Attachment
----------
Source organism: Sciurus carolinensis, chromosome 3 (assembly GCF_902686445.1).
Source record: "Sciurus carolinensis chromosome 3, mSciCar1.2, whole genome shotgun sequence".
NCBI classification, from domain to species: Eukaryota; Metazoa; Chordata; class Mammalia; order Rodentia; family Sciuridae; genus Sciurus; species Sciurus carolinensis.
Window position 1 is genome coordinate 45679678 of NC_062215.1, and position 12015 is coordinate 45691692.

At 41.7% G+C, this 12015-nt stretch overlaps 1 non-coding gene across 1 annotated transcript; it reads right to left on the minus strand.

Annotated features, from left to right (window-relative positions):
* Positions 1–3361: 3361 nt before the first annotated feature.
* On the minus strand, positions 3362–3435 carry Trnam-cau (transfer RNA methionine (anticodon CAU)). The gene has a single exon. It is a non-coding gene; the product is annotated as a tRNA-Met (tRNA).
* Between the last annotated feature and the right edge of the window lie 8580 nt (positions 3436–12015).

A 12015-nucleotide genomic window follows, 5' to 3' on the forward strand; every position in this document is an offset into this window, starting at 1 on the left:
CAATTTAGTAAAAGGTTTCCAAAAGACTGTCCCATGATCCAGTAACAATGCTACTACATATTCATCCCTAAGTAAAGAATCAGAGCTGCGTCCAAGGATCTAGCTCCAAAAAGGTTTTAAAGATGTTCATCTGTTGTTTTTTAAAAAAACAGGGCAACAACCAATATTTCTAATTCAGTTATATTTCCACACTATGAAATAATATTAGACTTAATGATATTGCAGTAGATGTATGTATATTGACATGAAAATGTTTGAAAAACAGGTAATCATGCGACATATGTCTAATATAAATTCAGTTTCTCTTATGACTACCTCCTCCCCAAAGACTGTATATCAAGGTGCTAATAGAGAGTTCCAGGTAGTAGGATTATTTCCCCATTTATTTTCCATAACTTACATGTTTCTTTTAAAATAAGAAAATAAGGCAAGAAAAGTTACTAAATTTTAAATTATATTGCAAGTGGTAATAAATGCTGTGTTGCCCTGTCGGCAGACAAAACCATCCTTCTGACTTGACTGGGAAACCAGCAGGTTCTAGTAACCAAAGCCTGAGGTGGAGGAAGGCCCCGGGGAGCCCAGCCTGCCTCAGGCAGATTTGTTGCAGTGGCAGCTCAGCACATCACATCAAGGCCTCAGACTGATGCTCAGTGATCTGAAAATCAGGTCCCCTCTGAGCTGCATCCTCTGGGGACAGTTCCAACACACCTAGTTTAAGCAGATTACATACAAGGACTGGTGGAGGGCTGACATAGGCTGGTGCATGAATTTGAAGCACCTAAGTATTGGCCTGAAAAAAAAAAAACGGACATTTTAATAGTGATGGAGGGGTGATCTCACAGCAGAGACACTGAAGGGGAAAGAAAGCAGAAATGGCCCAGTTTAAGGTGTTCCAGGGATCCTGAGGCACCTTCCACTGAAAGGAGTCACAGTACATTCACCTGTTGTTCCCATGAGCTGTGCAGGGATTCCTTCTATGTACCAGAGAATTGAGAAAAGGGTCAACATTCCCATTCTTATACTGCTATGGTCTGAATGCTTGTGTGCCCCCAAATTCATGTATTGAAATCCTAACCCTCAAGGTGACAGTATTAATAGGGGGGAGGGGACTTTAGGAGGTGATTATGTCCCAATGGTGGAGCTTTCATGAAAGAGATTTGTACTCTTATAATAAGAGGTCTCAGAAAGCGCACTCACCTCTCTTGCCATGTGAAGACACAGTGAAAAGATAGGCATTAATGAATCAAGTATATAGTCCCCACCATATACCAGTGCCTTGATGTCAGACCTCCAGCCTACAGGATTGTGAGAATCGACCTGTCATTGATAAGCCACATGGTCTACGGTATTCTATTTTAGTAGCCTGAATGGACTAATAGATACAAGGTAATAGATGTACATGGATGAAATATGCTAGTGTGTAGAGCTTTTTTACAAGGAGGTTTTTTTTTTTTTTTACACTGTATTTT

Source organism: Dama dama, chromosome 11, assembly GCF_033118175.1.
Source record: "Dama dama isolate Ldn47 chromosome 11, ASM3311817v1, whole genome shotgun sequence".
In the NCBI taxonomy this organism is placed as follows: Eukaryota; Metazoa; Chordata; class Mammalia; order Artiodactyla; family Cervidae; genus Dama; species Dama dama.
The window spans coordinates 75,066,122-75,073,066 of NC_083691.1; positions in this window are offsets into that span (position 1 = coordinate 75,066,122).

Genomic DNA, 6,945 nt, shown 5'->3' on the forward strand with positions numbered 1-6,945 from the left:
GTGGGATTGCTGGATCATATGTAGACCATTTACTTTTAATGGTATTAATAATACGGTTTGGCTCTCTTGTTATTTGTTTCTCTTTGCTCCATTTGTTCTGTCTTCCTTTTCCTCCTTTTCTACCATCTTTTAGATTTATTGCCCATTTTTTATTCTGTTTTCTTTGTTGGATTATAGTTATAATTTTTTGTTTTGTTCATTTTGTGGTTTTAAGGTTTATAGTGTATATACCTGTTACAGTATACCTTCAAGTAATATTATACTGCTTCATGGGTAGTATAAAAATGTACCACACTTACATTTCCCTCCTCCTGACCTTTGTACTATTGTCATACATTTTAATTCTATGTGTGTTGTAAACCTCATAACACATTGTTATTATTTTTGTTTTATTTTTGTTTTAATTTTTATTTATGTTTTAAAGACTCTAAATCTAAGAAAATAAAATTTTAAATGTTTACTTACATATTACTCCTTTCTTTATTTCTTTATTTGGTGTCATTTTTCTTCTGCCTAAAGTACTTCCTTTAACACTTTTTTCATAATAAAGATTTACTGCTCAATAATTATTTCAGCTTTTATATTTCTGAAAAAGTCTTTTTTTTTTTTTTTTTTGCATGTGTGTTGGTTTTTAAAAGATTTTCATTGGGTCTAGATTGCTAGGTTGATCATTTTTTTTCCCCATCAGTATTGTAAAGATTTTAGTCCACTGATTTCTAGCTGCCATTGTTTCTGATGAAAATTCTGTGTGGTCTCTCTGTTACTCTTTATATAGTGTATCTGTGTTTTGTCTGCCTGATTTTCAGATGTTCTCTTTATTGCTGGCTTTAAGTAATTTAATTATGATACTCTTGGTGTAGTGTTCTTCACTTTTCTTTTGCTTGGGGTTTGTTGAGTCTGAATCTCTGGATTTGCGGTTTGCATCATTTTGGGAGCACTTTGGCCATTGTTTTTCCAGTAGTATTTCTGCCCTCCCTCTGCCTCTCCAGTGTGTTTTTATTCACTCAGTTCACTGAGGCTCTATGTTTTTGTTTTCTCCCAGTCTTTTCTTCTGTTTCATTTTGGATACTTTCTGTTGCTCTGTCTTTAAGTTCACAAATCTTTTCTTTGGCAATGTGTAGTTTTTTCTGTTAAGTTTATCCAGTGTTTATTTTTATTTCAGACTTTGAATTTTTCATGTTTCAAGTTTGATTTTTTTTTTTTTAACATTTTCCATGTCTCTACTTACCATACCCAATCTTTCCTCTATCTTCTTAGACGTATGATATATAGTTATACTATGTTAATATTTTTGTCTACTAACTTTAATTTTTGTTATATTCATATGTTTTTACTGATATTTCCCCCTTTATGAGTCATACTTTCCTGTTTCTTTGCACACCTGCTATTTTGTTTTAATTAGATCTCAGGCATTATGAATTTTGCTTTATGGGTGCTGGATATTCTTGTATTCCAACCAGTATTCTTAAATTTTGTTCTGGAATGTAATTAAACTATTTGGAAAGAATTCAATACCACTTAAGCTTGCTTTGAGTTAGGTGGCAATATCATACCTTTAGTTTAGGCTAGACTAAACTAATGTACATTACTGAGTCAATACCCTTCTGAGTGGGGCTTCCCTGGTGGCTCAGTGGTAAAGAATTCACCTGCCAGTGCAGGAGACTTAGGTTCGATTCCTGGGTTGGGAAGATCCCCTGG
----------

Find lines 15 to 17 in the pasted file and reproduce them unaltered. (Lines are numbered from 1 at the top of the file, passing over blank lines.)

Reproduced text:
The window spans coordinates 75,066,122-75,073,066 of NC_083691.1; positions in this window are offsets into that span (position 1 = coordinate 75,066,122).

Genomic DNA, 6,945 nt, shown 5'->3' on the forward strand with positions numbered 1-6,945 from the left:
GTGGGATTGCTGGATCATATGTAGACCATTTACTTTTAATGGTATTAATAATACGGTTTGGCTCTCTTGTTATTTGTTTCTCTTTGCTCCATTTGTTCTGTCTTCCTTTTCCTCCTTTTCTACCATCTTTTAGATTTATTGCCCATTTTTTATTCTGTTTTCTTTGTTGGATTATAGTTATAATTTTTTGTTTTGTTCATTTTGTGGTTTTAAGGTTTATAGTGTATATACCTGTTACAGTATACCTTCAAGTAATATTATACTGCTTCATGGGTAGTATAAAAATGTACCACACTTACATTTCCCTCCTCCTGACCTTTGTACTATTGTCATACATTTTAATTCTATGTGTGTTGTAAACCTCATAACACATTGTTATTATTTTTGTTTTATTTTTGTTTTAATTTTTATTTATGTTTTAAAGACTCTAAATCTAAGAAAATAAAATTTTAAATGTTTACTTACATATTACTCCTTTCTTTATTTCTTTATTTGGTGTCATTTTTCTTCTGCCTAAAGTACTTCCTTTAACACTTTTTTCATAATAAAGATTTACTGCTCAATAATTATTTCAGCTTTTATATTTCTGAAAAAGTCTTTTTTTTTTTTTTTTTTGCATGTGTGTTGGTTTTTAAAAGATTTTCATTGGGTCTAGATTGCTAGGTTGATCATTTTTTTTCCCCATCAGTATTGTAAAGATTTTAGTCCACTGATTTCTAGCTGCCATTGTTTCTGATGAAAATTCTGTGTGGTCTCTCTGTTACTCTTTATATAGTGTATCTGTGTTTTGTCTGCCTGATTTTCAGATGTTCTCTTTATTGCTGGCTTTAAGTAATTTAATTATGATACTCTTGGTGTAGTGTTCTTCACTTTTCTTTTGCTTGGGGTTTGTTGAGTCTGAATCTCTGGATTTGCGGTTTGCATCATTTTGGGAGCACTTTGGCCATTGTTTTTCCAGTAGTATTTCTGCCCTCCCTCTGCCTCTCCAGTGTGTTTTTATTCACTCAGTTCACTGAGGCTCTATGTTTTTGTTTTCTCCCAGTCTTTTCTTCTGTTTCATTTTGGATACTTTCTGTTGCTCTGTCTTTAAGTTCACAAATCTTTTCTTTGGCAATGTGTAGTTTTTTCTGTTAAGTTTATCCAGTGTTTATTTTTATTTCAGACTTTGAATTTTTCATGTTTCAAGTTTGATTTTTTTTTTTTTAACATTTTCCATGTCTCTACTTACCATACCCAATCTTTCCTCTATCTTCTTAGACGTATGATATATAGTTATACTATGTTAATATTTTTGTCTACTAACTTTAATTTTTGTTATATTCATATGTTTTTACTGATATTTCCCCCTTTATGAGTCATACTTTCCTGTTTCTTTGCACACCTGCTATTTTGTTTTAATTAGATCTCAGGCATTATGAATTTTGCTTTATGGGTGCTGGATATTCTTGTATTCCAACCAGTATTCTTAAATTTTGTTCTGGAATGTAATTAAACTATTTGGAAAGAATTCAATACCACTTAAGCTTGCTTTGAGTTAGGTGGCAATATCATACCTTTAGTTTAGGCTAGACTAAACTAATGTACATTACTGAGTCAATACCCTTCTGAGTGGGGCTTCCCTGGTGGCTCAGTGGTAAAGAATTCACCTGCCAGTGCAGGAGACTTAGGTTCGATTCCTGGGTTGGGAAGATCCCCTGG